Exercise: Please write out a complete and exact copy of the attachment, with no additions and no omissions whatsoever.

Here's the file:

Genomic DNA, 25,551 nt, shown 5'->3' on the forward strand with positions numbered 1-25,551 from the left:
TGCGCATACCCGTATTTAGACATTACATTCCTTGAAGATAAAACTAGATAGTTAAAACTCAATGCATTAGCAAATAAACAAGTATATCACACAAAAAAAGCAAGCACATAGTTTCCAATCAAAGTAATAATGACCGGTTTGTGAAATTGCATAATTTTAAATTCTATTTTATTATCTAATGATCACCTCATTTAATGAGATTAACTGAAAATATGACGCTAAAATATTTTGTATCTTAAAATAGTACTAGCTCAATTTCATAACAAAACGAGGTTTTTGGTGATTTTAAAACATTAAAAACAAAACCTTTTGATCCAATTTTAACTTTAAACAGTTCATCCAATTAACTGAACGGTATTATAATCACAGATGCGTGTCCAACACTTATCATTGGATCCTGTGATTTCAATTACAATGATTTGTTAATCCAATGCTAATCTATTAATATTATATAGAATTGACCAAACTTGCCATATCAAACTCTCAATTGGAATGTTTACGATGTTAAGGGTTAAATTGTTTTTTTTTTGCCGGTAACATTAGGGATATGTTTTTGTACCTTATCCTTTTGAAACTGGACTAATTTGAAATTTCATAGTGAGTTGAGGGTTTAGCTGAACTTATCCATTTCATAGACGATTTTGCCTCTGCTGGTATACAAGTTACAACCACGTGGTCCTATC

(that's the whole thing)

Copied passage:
Genomic DNA, 25,551 nt, shown 5'->3' on the forward strand with positions numbered 1-25,551 from the left:
TGCGCATACCCGTATTTAGACATTACATTCCTTGAAGATAAAACTAGATAGTTAAAACTCAATGCATTAGCAAATAAACAAGTATATCACACAAAAAAAGCAAGCACATAGTTTCCAATCAAAGTAATAATGACCGGTTTGTGAAATTGCATAATTTTAAATTCTATTTTATTATCTAATGATCACCTCATTTAATGAGATTAACTGAAAATATGACGCTAAAATATTTTGTATCTTAAAATAGTACTAGCTCAATTTCATAACAAAACGAGGTTTTTGGTGATTTTAAAACATTAAAAACAAAACCTTTTGATCCAATTTTAACTTTAAACAGTTCATCCAATTAACTGAACGGTATTATAATCACAGATGCGTGTCCAACACTTATCATTGGATCCTGTGATTTCAATTACAATGATTTGTTAATCCAATGCTAATCTATTAATATTATATAGAATTGACCAAACTTGCCATATCAAACTCTCAATTGGAATGTTTACGATGTTAAGGGTTAAATTGTTTTTTTTTTGCCGGTAACATTAGGGATATGTTTTTGTACCTTATCCTTTTGAAACTGGACTAATTTGAAATTTCATAGTGAGTTGAGGGTTTAGCTGAACTTATCCATTTCATAGACGATTTTGCCTCTGCTGGTATACAAGTTACAACCACGTGGTCCTATC